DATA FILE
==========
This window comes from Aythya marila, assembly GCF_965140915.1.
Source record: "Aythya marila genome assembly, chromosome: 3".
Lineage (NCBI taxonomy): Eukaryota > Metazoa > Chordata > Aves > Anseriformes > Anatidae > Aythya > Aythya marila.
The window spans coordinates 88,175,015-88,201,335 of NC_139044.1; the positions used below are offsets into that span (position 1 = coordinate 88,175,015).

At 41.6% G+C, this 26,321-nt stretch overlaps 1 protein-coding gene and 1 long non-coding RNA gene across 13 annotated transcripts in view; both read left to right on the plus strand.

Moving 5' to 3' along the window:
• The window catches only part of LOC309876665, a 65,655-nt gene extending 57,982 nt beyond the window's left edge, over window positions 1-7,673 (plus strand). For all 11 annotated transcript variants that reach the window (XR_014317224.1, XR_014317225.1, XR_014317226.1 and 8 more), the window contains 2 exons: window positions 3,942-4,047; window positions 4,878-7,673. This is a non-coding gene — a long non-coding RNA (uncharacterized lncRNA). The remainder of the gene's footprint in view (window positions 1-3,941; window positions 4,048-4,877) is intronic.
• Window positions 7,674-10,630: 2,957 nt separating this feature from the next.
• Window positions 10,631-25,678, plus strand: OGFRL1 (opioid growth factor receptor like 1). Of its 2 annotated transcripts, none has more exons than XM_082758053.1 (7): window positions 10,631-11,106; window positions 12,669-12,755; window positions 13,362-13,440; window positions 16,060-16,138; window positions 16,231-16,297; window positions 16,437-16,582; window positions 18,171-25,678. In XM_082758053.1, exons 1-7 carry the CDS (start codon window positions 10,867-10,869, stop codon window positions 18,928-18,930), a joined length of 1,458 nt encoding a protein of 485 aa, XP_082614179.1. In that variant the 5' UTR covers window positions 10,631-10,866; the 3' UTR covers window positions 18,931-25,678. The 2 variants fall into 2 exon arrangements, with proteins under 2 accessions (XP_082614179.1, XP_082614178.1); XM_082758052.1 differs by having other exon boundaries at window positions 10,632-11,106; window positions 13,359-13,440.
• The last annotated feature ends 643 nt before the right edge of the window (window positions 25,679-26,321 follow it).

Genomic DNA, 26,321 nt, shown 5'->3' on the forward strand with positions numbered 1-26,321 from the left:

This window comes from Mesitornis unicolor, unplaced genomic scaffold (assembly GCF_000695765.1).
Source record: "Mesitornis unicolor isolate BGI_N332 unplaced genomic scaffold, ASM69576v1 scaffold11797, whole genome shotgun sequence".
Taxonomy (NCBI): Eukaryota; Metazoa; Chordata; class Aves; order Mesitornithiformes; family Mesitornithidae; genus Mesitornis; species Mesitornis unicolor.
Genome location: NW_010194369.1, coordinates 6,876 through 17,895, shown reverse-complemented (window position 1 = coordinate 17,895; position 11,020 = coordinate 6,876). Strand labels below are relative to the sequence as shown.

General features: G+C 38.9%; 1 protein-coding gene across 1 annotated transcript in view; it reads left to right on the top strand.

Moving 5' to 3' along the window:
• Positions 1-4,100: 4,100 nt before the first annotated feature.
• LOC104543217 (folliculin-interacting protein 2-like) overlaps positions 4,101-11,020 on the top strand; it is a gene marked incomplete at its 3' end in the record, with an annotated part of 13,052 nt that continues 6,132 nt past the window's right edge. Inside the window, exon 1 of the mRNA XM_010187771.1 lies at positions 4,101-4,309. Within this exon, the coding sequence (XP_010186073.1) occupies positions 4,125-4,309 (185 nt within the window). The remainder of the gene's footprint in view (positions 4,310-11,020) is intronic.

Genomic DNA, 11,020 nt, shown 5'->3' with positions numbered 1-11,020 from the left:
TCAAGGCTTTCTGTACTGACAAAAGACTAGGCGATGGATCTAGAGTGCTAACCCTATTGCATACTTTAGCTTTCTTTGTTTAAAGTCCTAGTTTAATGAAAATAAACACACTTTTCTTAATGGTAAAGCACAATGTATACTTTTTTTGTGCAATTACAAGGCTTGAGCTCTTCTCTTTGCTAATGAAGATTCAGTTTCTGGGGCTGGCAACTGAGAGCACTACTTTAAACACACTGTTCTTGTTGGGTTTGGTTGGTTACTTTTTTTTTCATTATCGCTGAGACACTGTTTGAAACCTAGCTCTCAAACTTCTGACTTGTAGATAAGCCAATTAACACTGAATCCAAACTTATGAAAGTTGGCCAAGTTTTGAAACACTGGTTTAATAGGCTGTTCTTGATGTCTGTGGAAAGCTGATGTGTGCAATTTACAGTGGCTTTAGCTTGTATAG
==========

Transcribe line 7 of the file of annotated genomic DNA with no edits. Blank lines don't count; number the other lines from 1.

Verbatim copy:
• The window catches only part of LOC309876665, a 65,655-nt gene extending 57,982 nt beyond the window's left edge, over window positions 1-7,673 (plus strand). For all 11 annotated transcript variants that reach the window (XR_014317224.1, XR_014317225.1, XR_014317226.1 and 8 more), the window contains 2 exons: window positions 3,942-4,047; window positions 4,878-7,673. This is a non-coding gene — a long non-coding RNA (uncharacterized lncRNA). The remainder of the gene's footprint in view (window positions 1-3,941; window positions 4,048-4,877) is intronic.